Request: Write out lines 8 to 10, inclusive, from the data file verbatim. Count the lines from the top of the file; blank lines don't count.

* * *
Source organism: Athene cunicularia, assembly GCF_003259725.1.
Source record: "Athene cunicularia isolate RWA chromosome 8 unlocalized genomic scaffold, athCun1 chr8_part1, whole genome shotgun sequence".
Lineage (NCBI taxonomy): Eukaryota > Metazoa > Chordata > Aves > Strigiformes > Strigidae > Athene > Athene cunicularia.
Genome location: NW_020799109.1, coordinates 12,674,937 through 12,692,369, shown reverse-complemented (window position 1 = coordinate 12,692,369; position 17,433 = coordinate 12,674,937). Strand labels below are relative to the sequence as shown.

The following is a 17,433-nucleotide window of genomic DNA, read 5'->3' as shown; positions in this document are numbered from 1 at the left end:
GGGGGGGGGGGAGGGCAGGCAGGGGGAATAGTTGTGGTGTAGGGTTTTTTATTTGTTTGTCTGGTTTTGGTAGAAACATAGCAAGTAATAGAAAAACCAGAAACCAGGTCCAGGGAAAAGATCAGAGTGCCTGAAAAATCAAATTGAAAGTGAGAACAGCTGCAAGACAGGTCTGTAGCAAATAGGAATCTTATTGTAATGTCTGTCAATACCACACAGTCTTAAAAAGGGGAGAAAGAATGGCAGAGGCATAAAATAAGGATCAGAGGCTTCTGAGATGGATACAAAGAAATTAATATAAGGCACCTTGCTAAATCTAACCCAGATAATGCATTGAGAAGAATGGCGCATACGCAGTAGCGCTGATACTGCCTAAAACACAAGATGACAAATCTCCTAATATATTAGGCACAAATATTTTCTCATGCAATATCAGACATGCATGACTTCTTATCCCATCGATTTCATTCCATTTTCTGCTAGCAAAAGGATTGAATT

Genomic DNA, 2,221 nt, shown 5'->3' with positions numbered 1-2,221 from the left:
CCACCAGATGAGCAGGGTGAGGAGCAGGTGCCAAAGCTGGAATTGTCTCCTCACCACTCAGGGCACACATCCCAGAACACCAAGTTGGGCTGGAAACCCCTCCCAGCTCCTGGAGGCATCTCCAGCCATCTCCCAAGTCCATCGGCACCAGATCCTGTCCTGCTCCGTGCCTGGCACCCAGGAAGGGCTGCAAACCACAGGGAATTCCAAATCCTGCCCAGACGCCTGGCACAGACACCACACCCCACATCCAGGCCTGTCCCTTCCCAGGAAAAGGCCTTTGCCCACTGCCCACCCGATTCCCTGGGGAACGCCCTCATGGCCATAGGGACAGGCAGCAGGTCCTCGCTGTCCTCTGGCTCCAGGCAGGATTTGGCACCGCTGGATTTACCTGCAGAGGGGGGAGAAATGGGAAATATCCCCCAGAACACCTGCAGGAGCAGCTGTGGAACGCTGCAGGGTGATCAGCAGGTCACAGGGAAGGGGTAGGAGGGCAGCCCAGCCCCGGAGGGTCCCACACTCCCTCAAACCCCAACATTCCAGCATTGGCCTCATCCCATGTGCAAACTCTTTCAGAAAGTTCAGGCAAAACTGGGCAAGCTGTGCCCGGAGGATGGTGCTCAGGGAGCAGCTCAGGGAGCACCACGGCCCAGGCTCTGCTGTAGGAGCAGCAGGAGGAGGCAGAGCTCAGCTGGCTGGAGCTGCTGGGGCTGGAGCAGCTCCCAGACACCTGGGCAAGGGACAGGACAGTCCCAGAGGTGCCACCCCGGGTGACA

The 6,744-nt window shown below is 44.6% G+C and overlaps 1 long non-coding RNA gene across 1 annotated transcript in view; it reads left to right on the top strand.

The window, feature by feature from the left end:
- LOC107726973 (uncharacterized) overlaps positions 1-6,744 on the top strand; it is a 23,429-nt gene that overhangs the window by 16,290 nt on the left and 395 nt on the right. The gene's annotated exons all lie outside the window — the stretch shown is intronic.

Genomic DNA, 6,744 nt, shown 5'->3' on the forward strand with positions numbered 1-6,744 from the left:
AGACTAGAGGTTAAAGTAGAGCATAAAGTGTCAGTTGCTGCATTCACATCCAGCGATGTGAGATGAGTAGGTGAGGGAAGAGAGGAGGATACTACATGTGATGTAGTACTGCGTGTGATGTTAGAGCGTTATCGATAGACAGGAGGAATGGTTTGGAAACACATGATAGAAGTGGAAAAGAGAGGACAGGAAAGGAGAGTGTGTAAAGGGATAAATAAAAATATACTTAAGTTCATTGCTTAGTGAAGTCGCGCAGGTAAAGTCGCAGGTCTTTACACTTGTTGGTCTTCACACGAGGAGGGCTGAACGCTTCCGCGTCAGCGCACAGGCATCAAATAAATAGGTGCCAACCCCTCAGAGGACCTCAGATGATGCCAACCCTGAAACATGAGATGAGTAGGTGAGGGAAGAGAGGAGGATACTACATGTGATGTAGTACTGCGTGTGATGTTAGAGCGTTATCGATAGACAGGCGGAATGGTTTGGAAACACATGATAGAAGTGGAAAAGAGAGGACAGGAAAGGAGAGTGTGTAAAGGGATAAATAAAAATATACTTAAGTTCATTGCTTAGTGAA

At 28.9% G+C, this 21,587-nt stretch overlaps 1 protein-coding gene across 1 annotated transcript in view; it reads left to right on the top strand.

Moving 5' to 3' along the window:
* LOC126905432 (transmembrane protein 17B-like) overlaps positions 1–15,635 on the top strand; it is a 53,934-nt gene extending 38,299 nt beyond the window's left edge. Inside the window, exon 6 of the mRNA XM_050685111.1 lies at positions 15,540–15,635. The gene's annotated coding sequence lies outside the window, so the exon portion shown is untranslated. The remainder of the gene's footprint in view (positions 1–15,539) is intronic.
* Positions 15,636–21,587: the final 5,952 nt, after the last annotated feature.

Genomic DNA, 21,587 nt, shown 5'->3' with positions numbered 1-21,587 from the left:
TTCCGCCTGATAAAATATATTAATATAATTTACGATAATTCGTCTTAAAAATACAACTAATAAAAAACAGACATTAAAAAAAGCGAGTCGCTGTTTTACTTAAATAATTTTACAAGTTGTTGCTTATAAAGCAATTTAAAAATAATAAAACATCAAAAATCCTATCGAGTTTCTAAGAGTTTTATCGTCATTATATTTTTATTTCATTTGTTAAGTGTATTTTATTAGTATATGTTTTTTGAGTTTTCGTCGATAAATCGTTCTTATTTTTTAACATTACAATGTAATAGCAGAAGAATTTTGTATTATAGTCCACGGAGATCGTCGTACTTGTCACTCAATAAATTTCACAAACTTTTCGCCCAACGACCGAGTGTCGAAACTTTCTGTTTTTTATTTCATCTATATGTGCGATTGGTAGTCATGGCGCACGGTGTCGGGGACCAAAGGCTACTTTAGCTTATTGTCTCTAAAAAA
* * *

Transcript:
CCACCAGATGAGCAGGGTGAGGAGCAGGTGCCAAAGCTGGAATTGTCTCCTCACCACTCAGGGCACACATCCCAGAACACCAAGTTGGGCTGGAAACCCCTCCCAGCTCCTGGAGGCATCTCCAGCCATCTCCCAAGTCCATCGGCACCAGATCCTGTCCTGCTCCGTGCCTGGCACCCAGGAAGGGCTGCAAACCACAGGGAATTCCAAATCCTGCCCAGACGCCTGGCACAGACACCACACCCCACATCCAGGCCTGTCCCTTCCCAGGAAAAGGCCTTTGCCCACTGCCCACCCGATTCCCTGGGGAACGCCCTCATGGCCATAGGGACAGGCAGCAGGTCCTCGCTGTCCTCTGGCTCCAGGCAGGATTTGGCACCGCTGGATTTACCTGCAGAGGGGGGAGAAATGGGAAATATCCCCCAGAACACCTGCAGGAGCAGCTGTGGAACGCTGCAGGGTGATCAGCAGGTCACAGGGAAGGGGTAGGAGGGCAGCCCAGCCCCGGAGGGTCCCACACTCCCTCAAACCCCAACATTCCAGCATTGGCCTCATCCCATGTGCAAACTCTTTCAGAAAGTTCAGGCAAAACTGGGCAAGCTGTGCCCGGAGGATGGTGCTCAGGGAGCAGCTCAGGGAGCACCACGGCCCAGGCTCTGCTGTAGGAGCAGCAGGAGGAGGCAGAGCTCAGCTGGCTGGAGCTGCTGGGGCTGGAGCAGCTCCCAGACACCTGGGCAAGGGACAGGACAGTCCCAGAGGTGCCACCCCGGGTGACA

The 6,744-nt window shown below is 44.6% G+C and overlaps 1 long non-coding RNA gene across 1 annotated transcript in view; it reads left to right on the top strand.

The window, feature by feature from the left end: